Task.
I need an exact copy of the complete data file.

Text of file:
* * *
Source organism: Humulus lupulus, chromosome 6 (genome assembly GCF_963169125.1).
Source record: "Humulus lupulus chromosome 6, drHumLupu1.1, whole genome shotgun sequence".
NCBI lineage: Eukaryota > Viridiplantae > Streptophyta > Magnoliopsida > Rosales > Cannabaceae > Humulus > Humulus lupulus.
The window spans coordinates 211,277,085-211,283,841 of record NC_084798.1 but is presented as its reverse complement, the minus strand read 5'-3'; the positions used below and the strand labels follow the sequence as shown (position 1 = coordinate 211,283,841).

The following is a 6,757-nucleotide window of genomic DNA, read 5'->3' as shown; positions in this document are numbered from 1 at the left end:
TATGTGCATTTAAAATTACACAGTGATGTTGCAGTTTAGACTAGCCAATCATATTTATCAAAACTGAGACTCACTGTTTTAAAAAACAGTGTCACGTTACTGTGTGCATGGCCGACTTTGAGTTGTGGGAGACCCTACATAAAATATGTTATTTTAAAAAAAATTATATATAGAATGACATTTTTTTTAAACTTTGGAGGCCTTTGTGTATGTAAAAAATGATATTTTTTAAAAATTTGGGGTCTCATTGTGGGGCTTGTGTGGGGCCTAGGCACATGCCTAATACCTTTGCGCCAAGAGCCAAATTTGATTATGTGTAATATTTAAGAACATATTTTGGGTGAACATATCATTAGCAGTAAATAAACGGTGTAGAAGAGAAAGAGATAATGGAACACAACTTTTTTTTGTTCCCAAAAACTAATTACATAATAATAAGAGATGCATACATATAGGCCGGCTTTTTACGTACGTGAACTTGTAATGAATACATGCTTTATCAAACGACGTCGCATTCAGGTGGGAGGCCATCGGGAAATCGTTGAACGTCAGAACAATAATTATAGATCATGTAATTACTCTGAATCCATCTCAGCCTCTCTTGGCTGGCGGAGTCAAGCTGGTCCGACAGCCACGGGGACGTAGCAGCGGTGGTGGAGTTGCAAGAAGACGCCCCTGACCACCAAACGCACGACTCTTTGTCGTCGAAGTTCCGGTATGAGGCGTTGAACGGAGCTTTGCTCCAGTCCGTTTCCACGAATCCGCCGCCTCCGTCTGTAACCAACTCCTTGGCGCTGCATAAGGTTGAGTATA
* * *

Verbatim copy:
Source organism: Humulus lupulus, chromosome 6 (genome assembly GCF_963169125.1).
Source record: "Humulus lupulus chromosome 6, drHumLupu1.1, whole genome shotgun sequence".
NCBI lineage: Eukaryota > Viridiplantae > Streptophyta > Magnoliopsida > Rosales > Cannabaceae > Humulus > Humulus lupulus.
The window spans coordinates 211,277,085-211,283,841 of record NC_084798.1 but is presented as its reverse complement, the minus strand read 5'-3'; the positions used below and the strand labels follow the sequence as shown (position 1 = coordinate 211,283,841).

The following is a 6,757-nucleotide window of genomic DNA, read 5'->3' as shown; positions in this document are numbered from 1 at the left end:
TATGTGCATTTAAAATTACACAGTGATGTTGCAGTTTAGACTAGCCAATCATATTTATCAAAACTGAGACTCACTGTTTTAAAAAACAGTGTCACGTTACTGTGTGCATGGCCGACTTTGAGTTGTGGGAGACCCTACATAAAATATGTTATTTTAAAAAAAATTATATATAGAATGACATTTTTTTTAAACTTTGGAGGCCTTTGTGTATGTAAAAAATGATATTTTTTAAAAATTTGGGGTCTCATTGTGGGGCTTGTGTGGGGCCTAGGCACATGCCTAATACCTTTGCGCCAAGAGCCAAATTTGATTATGTGTAATATTTAAGAACATATTTTGGGTGAACATATCATTAGCAGTAAATAAACGGTGTAGAAGAGAAAGAGATAATGGAACACAACTTTTTTTTGTTCCCAAAAACTAATTACATAATAATAAGAGATGCATACATATAGGCCGGCTTTTTACGTACGTGAACTTGTAATGAATACATGCTTTATCAAACGACGTCGCATTCAGGTGGGAGGCCATCGGGAAATCGTTGAACGTCAGAACAATAATTATAGATCATGTAATTACTCTGAATCCATCTCAGCCTCTCTTGGCTGGCGGAGTCAAGCTGGTCCGACAGCCACGGGGACGTAGCAGCGGTGGTGGAGTTGCAAGAAGACGCCCCTGACCACCAAACGCACGACTCTTTGTCGTCGAAGTTCCGGTATGAGGCGTTGAACGGAGCTTTGCTCCAGTCCGTTTCCACGAATCCGCCGCCTCCGTCTGTAACCAACTCCTTGGCGCTGCATAAGGTTGAGTATA